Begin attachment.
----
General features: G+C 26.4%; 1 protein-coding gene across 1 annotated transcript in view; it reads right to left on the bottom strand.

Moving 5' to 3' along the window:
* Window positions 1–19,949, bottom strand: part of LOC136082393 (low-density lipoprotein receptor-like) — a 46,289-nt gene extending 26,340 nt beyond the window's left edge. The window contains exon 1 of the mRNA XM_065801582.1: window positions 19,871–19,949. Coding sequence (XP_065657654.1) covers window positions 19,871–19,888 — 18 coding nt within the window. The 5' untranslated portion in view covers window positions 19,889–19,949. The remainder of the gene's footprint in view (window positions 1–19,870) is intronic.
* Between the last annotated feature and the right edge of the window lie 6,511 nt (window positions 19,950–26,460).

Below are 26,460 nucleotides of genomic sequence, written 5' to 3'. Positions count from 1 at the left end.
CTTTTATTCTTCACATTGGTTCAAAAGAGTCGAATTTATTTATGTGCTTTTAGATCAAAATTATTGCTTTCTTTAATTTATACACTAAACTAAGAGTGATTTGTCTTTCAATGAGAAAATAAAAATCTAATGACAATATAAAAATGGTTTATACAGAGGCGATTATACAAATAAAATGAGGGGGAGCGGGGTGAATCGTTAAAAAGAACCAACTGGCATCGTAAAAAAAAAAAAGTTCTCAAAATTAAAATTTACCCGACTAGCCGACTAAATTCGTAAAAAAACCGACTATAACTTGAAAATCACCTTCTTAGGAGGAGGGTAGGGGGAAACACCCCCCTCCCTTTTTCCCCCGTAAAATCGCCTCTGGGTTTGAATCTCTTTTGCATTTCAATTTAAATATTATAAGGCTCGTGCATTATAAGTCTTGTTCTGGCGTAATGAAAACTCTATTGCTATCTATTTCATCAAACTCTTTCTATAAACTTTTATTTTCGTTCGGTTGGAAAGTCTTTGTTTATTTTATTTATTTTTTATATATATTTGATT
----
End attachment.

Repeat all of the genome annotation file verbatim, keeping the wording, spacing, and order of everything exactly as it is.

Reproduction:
General features: G+C 26.4%; 1 protein-coding gene across 1 annotated transcript in view; it reads right to left on the bottom strand.

Moving 5' to 3' along the window:
* Window positions 1–19,949, bottom strand: part of LOC136082393 (low-density lipoprotein receptor-like) — a 46,289-nt gene extending 26,340 nt beyond the window's left edge. The window contains exon 1 of the mRNA XM_065801582.1: window positions 19,871–19,949. Coding sequence (XP_065657654.1) covers window positions 19,871–19,888 — 18 coding nt within the window. The 5' untranslated portion in view covers window positions 19,889–19,949. The remainder of the gene's footprint in view (window positions 1–19,870) is intronic.
* Between the last annotated feature and the right edge of the window lie 6,511 nt (window positions 19,950–26,460).

Below are 26,460 nucleotides of genomic sequence, written 5' to 3'. Positions count from 1 at the left end.
CTTTTATTCTTCACATTGGTTCAAAAGAGTCGAATTTATTTATGTGCTTTTAGATCAAAATTATTGCTTTCTTTAATTTATACACTAAACTAAGAGTGATTTGTCTTTCAATGAGAAAATAAAAATCTAATGACAATATAAAAATGGTTTATACAGAGGCGATTATACAAATAAAATGAGGGGGAGCGGGGTGAATCGTTAAAAAGAACCAACTGGCATCGTAAAAAAAAAAAAGTTCTCAAAATTAAAATTTACCCGACTAGCCGACTAAATTCGTAAAAAAACCGACTATAACTTGAAAATCACCTTCTTAGGAGGAGGGTAGGGGGAAACACCCCCCTCCCTTTTTCCCCCGTAAAATCGCCTCTGGGTTTGAATCTCTTTTGCATTTCAATTTAAATATTATAAGGCTCGTGCATTATAAGTCTTGTTCTGGCGTAATGAAAACTCTATTGCTATCTATTTCATCAAACTCTTTCTATAAACTTTTATTTTCGTTCGGTTGGAAAGTCTTTGTTTATTTTATTTATTTTTTATATATATTTGATT